Mathematical Modal Logic: A view of it evolution

/ref>

See also

*Accessibility relation
An accessibility relation is a relation which plays a key role in assigning truth values to sentences in the Kripke semantics, relational semantics for modal logic. In relational semantics, a modal formula's truth value at a ''possible world'' w ...

* Conceptual necessity
* Counterpart theory
* David Kellogg Lewis
* De dicto and de re, ''De dicto'' and ''de re''
* Description logic
* Doxastic logic
* Dynamic logic (modal logic), Dynamic logic
* Enthymeme
* Free choice inference
* Hybrid logic
* Interior algebra
* Interpretability logic
* Notes

References

* ''This article includes material from the'' Free On-line Dictionary of Computing, ''used with Wikipedia:Foldoc license, permission under the'' GFDL. * Barcan-Marcus, Ruth JSL 11 (1946) and JSL 112 (1947) and "Modalities", OUP, 1993, 1995. * Beth, Evert W., 1955.Semantic entailment and formal derivability

, Mededlingen van de Koninklijke Nederlandse Akademie van Wetenschappen, Afdeling Letterkunde, N.R. Vol 18, no 13, 1955, pp 309–42. Reprinted in Jaakko Intikka (ed.) The Philosophy of Mathematics, Oxford University Press, 1969 (Semantic Tableaux proof methods). * Beth, Evert W.,

Formal Methods: An Introduction to Symbolic Logic and to the Study of Effective Operations in Arithmetic and Logic

, D. Reidel, 1962 (Semantic Tableaux proof methods). * Blackburn, P.; Johan van Benthem (logician), van Benthem, J.; and Wolter, Frank; Eds. (2006)

Handbook of Modal Logic

'. North Holland. * Blackburn, Patrick; de Rijke, Maarten; and Venema, Yde (2001) ''Modal Logic''. Cambridge University Press. * Chagrov, Aleksandr; and Zakharyaschev, Michael (1997) ''Modal Logic''. Oxford University Press. * Chellas, B. F. (1980)

Modal Logic: An Introduction

'. Cambridge University Press. * Max Cresswell, Cresswell, M. J. (2001) "Modal Logic" in Goble, Lou; Ed., ''The Blackwell Guide to Philosophical Logic''. Basil Blackwell: 136–58. * Fitting, Melvin; and Mendelsohn, R. L. (1998) ''First Order Modal Logic''. Kluwer. * James Garson (2006) ''Modal Logic for Philosophers''. Cambridge University Press. . A thorough introduction to modal logic, with coverage of various derivation systems and a distinctive approach to the use of diagrams in aiding comprehension. * Girle, Rod (2000) ''Modal Logics and Philosophy''. Acumen (UK). . Proof by analytic tableau, refutation trees. A good introduction to the varied interpretations of modal logic.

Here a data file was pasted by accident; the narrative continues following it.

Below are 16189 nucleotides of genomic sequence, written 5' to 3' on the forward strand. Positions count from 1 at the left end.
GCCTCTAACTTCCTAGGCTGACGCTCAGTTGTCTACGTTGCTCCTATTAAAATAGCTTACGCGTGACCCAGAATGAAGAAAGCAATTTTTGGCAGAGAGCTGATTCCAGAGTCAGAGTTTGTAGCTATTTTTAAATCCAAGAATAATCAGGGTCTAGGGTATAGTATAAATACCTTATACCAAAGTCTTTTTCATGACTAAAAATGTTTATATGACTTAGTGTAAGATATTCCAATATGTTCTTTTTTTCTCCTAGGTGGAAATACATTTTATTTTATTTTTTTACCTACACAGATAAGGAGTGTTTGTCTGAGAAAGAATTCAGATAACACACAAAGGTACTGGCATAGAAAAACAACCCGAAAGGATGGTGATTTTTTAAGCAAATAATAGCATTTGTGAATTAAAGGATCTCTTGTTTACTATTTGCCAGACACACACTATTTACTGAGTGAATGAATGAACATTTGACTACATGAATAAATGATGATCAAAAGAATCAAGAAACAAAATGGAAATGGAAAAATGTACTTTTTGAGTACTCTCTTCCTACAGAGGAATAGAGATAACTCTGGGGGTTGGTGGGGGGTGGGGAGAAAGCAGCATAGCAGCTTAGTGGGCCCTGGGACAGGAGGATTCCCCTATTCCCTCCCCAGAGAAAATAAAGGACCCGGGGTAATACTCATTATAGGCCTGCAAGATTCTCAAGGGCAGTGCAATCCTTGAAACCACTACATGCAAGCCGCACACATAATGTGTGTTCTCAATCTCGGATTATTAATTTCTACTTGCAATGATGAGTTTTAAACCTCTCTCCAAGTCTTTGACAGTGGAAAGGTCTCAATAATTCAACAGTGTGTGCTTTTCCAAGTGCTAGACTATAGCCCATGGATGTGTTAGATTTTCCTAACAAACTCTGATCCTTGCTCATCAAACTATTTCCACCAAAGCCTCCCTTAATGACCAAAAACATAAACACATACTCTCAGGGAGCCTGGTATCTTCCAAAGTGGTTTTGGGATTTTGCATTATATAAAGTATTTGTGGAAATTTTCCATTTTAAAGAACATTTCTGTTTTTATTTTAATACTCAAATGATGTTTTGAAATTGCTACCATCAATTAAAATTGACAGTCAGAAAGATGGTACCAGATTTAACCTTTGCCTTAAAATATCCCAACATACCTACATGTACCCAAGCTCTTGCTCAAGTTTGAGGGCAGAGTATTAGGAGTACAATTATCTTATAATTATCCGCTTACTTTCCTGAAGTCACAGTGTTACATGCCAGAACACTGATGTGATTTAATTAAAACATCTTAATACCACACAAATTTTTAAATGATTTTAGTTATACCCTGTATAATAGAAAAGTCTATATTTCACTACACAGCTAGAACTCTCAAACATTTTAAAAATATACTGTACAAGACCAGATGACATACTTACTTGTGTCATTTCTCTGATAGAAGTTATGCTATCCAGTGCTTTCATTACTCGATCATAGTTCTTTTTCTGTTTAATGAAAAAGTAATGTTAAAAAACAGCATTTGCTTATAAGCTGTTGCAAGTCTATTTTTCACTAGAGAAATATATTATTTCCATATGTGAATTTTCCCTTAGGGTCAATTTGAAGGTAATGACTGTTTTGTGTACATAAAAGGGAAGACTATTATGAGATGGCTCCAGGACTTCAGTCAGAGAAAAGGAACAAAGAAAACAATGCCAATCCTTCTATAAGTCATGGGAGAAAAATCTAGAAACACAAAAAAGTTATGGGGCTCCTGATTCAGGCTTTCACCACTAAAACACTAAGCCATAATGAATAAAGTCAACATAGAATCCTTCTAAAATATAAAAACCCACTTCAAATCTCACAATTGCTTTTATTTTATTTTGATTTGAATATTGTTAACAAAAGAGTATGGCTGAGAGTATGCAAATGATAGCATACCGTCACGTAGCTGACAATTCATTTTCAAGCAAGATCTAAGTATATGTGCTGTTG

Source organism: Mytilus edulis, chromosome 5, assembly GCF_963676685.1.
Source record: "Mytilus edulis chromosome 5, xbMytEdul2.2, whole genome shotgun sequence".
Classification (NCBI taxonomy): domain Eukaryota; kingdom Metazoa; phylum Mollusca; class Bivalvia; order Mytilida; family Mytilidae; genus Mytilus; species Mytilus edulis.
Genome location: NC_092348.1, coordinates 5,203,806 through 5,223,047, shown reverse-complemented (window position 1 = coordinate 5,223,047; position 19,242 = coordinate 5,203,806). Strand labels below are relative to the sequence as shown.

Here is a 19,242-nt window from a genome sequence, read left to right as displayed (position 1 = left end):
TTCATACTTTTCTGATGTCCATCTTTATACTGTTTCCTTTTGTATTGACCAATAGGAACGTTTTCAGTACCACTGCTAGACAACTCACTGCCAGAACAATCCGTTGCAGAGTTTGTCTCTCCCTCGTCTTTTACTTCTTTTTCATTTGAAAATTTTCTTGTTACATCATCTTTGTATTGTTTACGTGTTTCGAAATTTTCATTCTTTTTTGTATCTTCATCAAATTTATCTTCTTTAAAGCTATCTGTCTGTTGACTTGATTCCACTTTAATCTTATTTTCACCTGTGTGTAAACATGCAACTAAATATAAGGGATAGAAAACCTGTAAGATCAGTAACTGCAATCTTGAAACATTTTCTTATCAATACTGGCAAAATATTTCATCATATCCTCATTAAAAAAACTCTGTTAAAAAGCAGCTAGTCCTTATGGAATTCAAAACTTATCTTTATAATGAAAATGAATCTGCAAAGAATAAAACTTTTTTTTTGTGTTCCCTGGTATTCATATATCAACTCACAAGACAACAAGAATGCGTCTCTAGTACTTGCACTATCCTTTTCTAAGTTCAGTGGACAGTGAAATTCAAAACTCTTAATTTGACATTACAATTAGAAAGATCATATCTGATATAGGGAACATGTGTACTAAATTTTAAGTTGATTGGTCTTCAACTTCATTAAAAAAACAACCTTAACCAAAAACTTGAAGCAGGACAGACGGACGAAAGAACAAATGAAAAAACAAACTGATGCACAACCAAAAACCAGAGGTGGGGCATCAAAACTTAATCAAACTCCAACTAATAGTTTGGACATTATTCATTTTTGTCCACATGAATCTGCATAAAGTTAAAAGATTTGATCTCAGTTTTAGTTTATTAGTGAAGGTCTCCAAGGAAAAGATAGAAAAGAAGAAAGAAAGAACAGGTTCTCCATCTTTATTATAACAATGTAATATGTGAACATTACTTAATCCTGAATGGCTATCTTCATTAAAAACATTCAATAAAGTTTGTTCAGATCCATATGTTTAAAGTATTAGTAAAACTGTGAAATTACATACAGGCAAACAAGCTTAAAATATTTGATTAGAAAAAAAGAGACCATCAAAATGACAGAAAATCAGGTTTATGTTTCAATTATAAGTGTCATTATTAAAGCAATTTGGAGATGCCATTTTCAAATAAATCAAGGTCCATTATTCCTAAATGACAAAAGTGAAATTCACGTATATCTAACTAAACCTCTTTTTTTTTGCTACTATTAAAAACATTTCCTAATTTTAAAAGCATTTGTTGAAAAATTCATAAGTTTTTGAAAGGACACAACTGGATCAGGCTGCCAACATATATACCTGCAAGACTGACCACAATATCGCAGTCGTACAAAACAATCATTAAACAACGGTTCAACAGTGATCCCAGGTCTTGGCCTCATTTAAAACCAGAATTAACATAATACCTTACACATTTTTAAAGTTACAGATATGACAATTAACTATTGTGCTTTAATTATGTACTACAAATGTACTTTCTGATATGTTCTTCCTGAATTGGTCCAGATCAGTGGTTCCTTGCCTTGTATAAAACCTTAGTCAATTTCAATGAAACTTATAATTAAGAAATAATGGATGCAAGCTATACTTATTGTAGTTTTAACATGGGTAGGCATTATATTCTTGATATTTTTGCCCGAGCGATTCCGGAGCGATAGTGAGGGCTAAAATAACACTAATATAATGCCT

Goldblatt, Robert

(1992) "Logics of Time and Computation", 2nd ed., CSLI Lecture Notes No. 7. University of Chicago Press. * —— (1993) ''Mathematics of Modality'', CSLI Lecture Notes No. 43. University of Chicago Press. * —— (2006)

Mathematical Modal Logic: a View of its Evolution

, in Gabbay, D. M.; and Woods, John; Eds., ''Handbook of the History of Logic, Vol. 6''. Elsevier BV. * Goré, Rajeev (1999) "Tableau Methods for Modal and Temporal Logics" in D'Agostino, M.; Gabbay, D.; Haehnle, R.; and Posegga, J.; Eds., ''Handbook of Tableau Methods''. Kluwer: 297–396. * Hughes, G. E., and Cresswell, M. J. (1996) ''A New Introduction to Modal Logic''. Routledge. * Bjarni Jónsson, Jónsson, B. and Alfred Tarski, Tarski, A., 1951–52, "Boolean Algebra with Operators I and II", ''American Journal of Mathematics 73'': 891–939 and ''74'': 129–62. * Kracht, Marcus (1999)

Tools and Techniques in Modal Logic

', Studies in Logic and the Foundations of Mathematics No. 142. North Holland. * John Lemmon, Lemmon, E. J. (with Dana Scott, Scott, D.) (1977) ''An Introduction to Modal Logic'', American Philosophical Quarterly Monograph Series, no. 11 (Krister Segerberg, series ed.). Basil Blackwell. * Clarence Irving Lewis, Lewis, C. I. (with Cooper Harold Langford, Langford, C. H.) (1932). ''Symbolic Logic''. Dover reprint, 1959. * Arthur Prior, Prior, A. N. (1957)

Time and Modality

'. Oxford University Press. * Snyder, D. Paul "Modal Logic and its applications", Van Nostrand Reinhold Company, 1971 (proof tree methods). * Zeman, J. J. (1973)

Modal Logic.

' Reidel. Employs Polish notation.

"History of logic"

Britannica Online.

Further reading

* Ruth Barcan Marcus, ''Modalities'', Oxford University Press, 1993. * D. M. Gabbay, A. Kurucz, F. Wolter and M. Zakharyaschev, ''Many-Dimensional Modal Logics: Theory and Applications'', Elsevier, Studies in Logic and the Foundations of Mathematics, volume 148, 2003, . [Covers many varieties of modal logics, e.g. temporal, epistemic, dynamic, description, spatial from a unified perspective with emphasis on computer science aspects, e.g. decidability and complexity.] * Andrea Borghini''A Critical Introduction to the Metaphysics of Modality''

New York: Bloomsbury, 2016.

External links

* Internet Encyclopedia of Philosophy: **Modal Logic: A Contemporary View

– by Johan van Benthem. **

Rudolf Carnap's Modal Logic

– by MJ Cresswell. * Stanford Encyclopedia of Philosophy: **

Modal Logic

– by James Garson. **

Modern Origins of Modal Logic

– by Roberta Ballarin. **

Provability Logic

– by Rineke Verbrugge. * Edward N. Zalta, 1995,

Basic Concepts in Modal Logic.

* John McCarthy (computer scientist), John McCarthy, 1996,

Modal Logic.

Molle

a Java prover for experimenting with modal logics * Suber, Peter, 2002,

List of many modal logics with sources, by John Halleck.

Advances in Modal Logic.

Biannual international conference and book series in modal logic.

S4prover

A tableaux prover for S4 logic *

Some Remarks on Logic and Topology

– by Richard Moot; exposits a topology, topological semantics for the modal logic S4.

LoTREC

The most generic prover for modal logics from IRIT/Toulouse University {{Authority control Logic Modal logic, Philosophical logic Mathematical logic Semantics